journey to the chocolate jungle

Our journey to the Chocolate Jungle Lodge near Misahualli, Ecuador was an exciting one! Where else will you find the town greeters to be monkeys? There’s a tribe of capuchin monkeys that live on the beach at Misahualli and entertain themselves by hanging out in the small town square. They’re a hilarious band of hooligans, and if you don’t give them something, don’t be surprised if they pickpocket you! No way were they getting my chocolate!


Capuchin monkeys are fast with their fingers.

the monkeys of Misahualli

Our monkey encounter was definitely a highlight of the trip for me, as it was my first time seeing monkeys in the wild. I’ve heard monkeys at various other occasions, but this merry band of monkeys was definitely in your face — and your bag or back pocket if you weren’t careful! We watched them eating bugs and yucca strips, playing with a feather, and even bolting up a tree with someone’s drink!


The monkeys of Misahualli will keep you hopping!

Ecuador Chocolate Jungle Lodge

But eventually it was time to break away and grab a quick lunch in the cafe at the Shaw Hotel, then journey 10-minutes by small boat up the Napo River to Puca Urco and the Chocolate Jungle Lodge. I met the former proprietor–fellow Canadian Elizabeth Hendley–via Jeff Stern, the American chocolatier I profiled here. Elizabeth was anxious to meet us, share her story of chocolate discovery, and host us during our chocolate travels.


Elizabeth Hendley in her boat.

Elizabeth has 15.75 hectares of land and grows the Nacional cacao bean on her property, which she then sells to various buyers who make delicious chocolate from it. Staying with Elizabeth, hiking through the muddy conditions of her plantation and learning about the difficulties involved in growing cacao in less than ideal conditions made me realize this is no life for anyone lacking a tough spirit. I referred to Elizabeth as a “frontier woman” as she is just as comfortable trudging through the muck or bouncing around in the back of a truck as she is relaxing with a glass of fine wine in her hand.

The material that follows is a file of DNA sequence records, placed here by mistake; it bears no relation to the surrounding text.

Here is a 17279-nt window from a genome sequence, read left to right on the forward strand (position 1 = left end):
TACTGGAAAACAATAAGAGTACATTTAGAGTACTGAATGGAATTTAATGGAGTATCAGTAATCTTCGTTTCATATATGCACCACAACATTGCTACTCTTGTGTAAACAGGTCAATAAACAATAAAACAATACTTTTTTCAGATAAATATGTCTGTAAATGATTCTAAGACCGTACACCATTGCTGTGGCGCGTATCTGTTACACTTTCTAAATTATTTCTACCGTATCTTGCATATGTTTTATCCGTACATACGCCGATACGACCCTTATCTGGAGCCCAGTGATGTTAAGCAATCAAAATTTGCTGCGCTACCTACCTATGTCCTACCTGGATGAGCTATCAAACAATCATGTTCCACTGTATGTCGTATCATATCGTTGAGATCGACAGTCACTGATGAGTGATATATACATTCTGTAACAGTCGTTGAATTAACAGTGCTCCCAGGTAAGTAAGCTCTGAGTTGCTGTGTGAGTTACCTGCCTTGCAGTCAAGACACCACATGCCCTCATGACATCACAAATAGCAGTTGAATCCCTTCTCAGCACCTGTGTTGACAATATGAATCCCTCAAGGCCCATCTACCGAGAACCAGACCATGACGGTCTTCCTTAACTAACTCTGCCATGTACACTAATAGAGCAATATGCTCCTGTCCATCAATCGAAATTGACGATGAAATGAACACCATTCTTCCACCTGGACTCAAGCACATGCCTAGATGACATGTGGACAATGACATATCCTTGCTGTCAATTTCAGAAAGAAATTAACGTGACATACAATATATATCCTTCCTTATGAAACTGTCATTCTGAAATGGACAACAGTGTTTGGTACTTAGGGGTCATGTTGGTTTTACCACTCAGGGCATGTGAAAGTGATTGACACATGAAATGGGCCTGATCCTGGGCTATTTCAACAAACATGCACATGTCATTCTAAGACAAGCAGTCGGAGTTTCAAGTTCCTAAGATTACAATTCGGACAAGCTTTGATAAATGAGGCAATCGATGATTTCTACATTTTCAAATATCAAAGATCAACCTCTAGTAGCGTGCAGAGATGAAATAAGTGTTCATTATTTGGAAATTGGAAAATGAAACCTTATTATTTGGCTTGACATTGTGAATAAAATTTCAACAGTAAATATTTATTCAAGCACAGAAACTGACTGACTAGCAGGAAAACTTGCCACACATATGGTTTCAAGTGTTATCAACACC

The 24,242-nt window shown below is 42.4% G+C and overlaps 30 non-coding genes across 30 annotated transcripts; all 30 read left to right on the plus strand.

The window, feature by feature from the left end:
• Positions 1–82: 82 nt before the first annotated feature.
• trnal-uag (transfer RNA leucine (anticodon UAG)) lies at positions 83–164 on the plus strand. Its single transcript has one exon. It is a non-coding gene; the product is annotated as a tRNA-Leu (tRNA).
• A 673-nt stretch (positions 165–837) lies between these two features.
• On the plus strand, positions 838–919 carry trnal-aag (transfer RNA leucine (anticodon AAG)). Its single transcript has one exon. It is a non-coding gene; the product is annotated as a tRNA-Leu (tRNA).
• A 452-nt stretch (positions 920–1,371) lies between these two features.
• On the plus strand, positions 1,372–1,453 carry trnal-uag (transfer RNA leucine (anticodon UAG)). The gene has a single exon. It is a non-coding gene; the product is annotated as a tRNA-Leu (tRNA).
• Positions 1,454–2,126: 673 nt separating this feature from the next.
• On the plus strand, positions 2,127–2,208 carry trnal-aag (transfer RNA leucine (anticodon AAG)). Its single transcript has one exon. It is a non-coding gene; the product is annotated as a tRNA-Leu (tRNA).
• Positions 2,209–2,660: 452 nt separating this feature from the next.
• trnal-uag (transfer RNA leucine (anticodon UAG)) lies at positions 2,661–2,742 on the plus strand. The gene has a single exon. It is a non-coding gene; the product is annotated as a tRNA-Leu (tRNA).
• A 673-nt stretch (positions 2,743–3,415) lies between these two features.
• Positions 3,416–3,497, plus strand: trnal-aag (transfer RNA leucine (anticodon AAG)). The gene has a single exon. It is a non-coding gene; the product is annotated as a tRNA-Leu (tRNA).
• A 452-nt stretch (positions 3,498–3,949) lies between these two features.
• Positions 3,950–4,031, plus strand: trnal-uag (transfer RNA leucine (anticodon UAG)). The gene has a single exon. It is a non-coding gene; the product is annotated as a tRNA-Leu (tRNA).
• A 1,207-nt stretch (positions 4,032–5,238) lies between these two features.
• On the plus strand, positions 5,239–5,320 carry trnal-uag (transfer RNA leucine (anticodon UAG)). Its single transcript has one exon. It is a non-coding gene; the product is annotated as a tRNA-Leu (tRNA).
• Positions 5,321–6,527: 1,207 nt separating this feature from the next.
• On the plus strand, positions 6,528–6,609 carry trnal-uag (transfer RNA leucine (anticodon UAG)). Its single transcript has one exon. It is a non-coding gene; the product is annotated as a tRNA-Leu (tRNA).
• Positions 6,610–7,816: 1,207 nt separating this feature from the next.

Elizabeth Hendley shows us how she nurtures the cacao seedlings.

We had a lovely room in the lodge that overlooked the river — as well as the massive spiders that lived on the other side of the screens.


Virginia enjoying the view from our room at the Chocolate Jungle Lodge.

Yes, the bugs are BIG in Ecuador. It’s no place for sissies! One of the more moderately sized spiders somehow got on the inside of the protective netting that was draped over my bed during the night, but I survived. He didn’t. People who know me from my childhood are shocked that I’m no longer terrified of all insect life. Not to say I’m comfortable with it, but I realize we can’t see much of the world if we’re not good with going outside our comfort zones. Travel is all about personal growth and adventure.


The massive matapalo tree on Elizabeth’s property dwarfs Virginia and me in its root system.